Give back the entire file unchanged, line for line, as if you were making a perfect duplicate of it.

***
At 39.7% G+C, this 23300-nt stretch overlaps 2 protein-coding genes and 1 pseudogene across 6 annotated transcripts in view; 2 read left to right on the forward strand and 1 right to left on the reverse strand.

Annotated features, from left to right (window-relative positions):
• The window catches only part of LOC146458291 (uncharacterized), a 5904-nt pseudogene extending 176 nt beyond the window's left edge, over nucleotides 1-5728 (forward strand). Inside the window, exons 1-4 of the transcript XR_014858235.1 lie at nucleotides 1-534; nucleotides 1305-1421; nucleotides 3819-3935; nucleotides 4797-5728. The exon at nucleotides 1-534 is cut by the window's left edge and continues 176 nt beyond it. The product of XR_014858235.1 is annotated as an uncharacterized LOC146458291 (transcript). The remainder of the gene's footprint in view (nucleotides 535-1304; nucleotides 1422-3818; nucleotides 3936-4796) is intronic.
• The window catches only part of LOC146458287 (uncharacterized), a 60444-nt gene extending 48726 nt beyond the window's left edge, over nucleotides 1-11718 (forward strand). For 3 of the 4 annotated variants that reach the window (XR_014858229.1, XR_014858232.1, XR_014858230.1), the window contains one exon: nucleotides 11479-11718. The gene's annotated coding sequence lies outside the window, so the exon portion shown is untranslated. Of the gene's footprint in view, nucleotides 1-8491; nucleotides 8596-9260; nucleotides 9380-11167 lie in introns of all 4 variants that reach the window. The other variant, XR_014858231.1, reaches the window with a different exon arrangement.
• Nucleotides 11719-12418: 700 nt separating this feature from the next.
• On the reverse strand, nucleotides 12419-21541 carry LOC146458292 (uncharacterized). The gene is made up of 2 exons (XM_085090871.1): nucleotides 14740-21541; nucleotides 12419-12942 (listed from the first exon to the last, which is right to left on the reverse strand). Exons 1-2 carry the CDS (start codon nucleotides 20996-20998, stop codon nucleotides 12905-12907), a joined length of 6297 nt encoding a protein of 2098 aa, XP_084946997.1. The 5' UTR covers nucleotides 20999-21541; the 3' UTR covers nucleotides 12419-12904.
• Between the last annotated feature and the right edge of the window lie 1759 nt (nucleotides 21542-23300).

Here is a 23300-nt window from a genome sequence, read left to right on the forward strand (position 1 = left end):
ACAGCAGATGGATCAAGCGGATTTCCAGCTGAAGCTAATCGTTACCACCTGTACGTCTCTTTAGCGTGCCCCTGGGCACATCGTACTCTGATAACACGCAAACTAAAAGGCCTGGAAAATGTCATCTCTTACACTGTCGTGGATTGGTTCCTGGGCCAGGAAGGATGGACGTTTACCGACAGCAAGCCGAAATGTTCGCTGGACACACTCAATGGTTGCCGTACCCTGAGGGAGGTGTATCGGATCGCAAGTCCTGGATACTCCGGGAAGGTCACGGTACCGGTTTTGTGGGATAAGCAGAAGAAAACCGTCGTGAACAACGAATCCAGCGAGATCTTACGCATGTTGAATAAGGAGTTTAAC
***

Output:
At 39.7% G+C, this 23300-nt stretch overlaps 2 protein-coding genes and 1 pseudogene across 6 annotated transcripts in view; 2 read left to right on the forward strand and 1 right to left on the reverse strand.

Annotated features, from left to right (window-relative positions):
• The window catches only part of LOC146458291 (uncharacterized), a 5904-nt pseudogene extending 176 nt beyond the window's left edge, over nucleotides 1-5728 (forward strand). Inside the window, exons 1-4 of the transcript XR_014858235.1 lie at nucleotides 1-534; nucleotides 1305-1421; nucleotides 3819-3935; nucleotides 4797-5728. The exon at nucleotides 1-534 is cut by the window's left edge and continues 176 nt beyond it. The product of XR_014858235.1 is annotated as an uncharacterized LOC146458291 (transcript). The remainder of the gene's footprint in view (nucleotides 535-1304; nucleotides 1422-3818; nucleotides 3936-4796) is intronic.
• The window catches only part of LOC146458287 (uncharacterized), a 60444-nt gene extending 48726 nt beyond the window's left edge, over nucleotides 1-11718 (forward strand). For 3 of the 4 annotated variants that reach the window (XR_014858229.1, XR_014858232.1, XR_014858230.1), the window contains one exon: nucleotides 11479-11718. The gene's annotated coding sequence lies outside the window, so the exon portion shown is untranslated. Of the gene's footprint in view, nucleotides 1-8491; nucleotides 8596-9260; nucleotides 9380-11167 lie in introns of all 4 variants that reach the window. The other variant, XR_014858231.1, reaches the window with a different exon arrangement.
• Nucleotides 11719-12418: 700 nt separating this feature from the next.
• On the reverse strand, nucleotides 12419-21541 carry LOC146458292 (uncharacterized). The gene is made up of 2 exons (XM_085090871.1): nucleotides 14740-21541; nucleotides 12419-12942 (listed from the first exon to the last, which is right to left on the reverse strand). Exons 1-2 carry the CDS (start codon nucleotides 20996-20998, stop codon nucleotides 12905-12907), a joined length of 6297 nt encoding a protein of 2098 aa, XP_084946997.1. The 5' UTR covers nucleotides 20999-21541; the 3' UTR covers nucleotides 12419-12904.
• Between the last annotated feature and the right edge of the window lie 1759 nt (nucleotides 21542-23300).

Here is a 23300-nt window from a genome sequence, read left to right on the forward strand (position 1 = left end):
ACAGCAGATGGATCAAGCGGATTTCCAGCTGAAGCTAATCGTTACCACCTGTACGTCTCTTTAGCGTGCCCCTGGGCACATCGTACTCTGATAACACGCAAACTAAAAGGCCTGGAAAATGTCATCTCTTACACTGTCGTGGATTGGTTCCTGGGCCAGGAAGGATGGACGTTTACCGACAGCAAGCCGAAATGTTCGCTGGACACACTCAATGGTTGCCGTACCCTGAGGGAGGTGTATCGGATCGCAAGTCCTGGATACTCCGGGAAGGTCACGGTACCGGTTTTGTGGGATAAGCAGAAGAAAACCGTCGTGAACAACGAATCCAGCGAGATCTTACGCATGTTGAATAAGGAGTTTAAC